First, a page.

As a developer, I’m always on the lookout for applications to help me work better or keep my focus. I use apps for everything from checking email to instant messaging and updating social networking services, but there are a few applications I use on a daily basis that make my life easier and more productive.
Applications can make life easier when you’re working as part of a team, and this is especially true when team members are spread out across the country or the world. My team uses Skype because it provides an easy-to-use means of communicating with clients and other developers in real time. During our weekly iteration meetings, we use the screen-sharing feature to give the client a detailed look at what we’ve been working on. It also allows us to send documents back and forth, so the client can keep us up to date on project specifications. Skype can even be an invaluable tool for collaborating with other project developers to figure out problems in the code; instead of having to describe the problem through text, we can take a screenshot of the issue and send it for more rapid feedback.
For taking those screenshots, Skitch is fantastic. You can take a full-screen snapshot, or you can use the crosshair tool to select only what you need. Images can be annotated with a variety of drawing tools or text, and then the images can be uploaded to the Skitch website and shared. I’ve been able to save a lot of time by using the arrow tool to point out a specific line of a stack trace, making it much easier for teammates to quickly get up to speed with an issue and figure out a solution.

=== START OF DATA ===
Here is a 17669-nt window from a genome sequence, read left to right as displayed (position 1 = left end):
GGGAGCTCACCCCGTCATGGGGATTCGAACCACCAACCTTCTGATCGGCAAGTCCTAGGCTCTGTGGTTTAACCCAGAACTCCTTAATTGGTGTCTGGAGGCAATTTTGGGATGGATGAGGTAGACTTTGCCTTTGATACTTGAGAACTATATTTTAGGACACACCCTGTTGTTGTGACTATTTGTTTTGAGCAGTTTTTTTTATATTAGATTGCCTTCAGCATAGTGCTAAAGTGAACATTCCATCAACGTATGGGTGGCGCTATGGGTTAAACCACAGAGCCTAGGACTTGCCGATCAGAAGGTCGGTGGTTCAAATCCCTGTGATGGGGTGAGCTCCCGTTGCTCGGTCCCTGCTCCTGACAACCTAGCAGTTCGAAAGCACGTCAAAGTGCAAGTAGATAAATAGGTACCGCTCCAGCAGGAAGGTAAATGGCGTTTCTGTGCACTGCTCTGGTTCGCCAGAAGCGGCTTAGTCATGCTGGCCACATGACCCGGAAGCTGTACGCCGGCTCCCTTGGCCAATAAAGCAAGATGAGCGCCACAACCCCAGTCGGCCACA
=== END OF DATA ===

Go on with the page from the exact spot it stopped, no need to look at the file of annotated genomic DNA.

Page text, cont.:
Together, Skitch and Skype make a powerful combo for keeping teammates up to date on any project developments or issues.
Things is one of my favorite applications for one reason: It helps me keep track of what I need to do and when. I can set up single tasks, or create repeating ones for things that happen periodically. For example, I have events every month that remind me to pay bills so I don’t come home to discover that my power has been shut off. Things gives you the option to postpone tasks, but getting the number of things in today’s list down to zero is a way of life, much like Inbox Zero.
We all know that it can be difficult to be productive while connected to the internet. How many times have you hopped on Facebook for a moment, only to discover that an hour has passed and you haven’t actually done anything useful? Rescue Time gives you a better idea of how you spend your time at the computer by monitoring how long you use different applications. When I first started using it, I was suprised to learn that I was spending more than 15 hours a week on social networking sites. Checking Rescue Time now tells me whether I have been getting enough work done, or if I need to buckle down a bit and be more productive. I’m not the only Nerd who loves it–we’ve written about it before and even given a Tech Talk about it.
Apps are a double-edged sword. They can give you access to social networking sites and turn into a huge time sink, or they can help you manage what you need to do and when you need to do it, while keeping you in contact with those people you are doing it with. Which applications improve your productivity?
Image credit: smarthero
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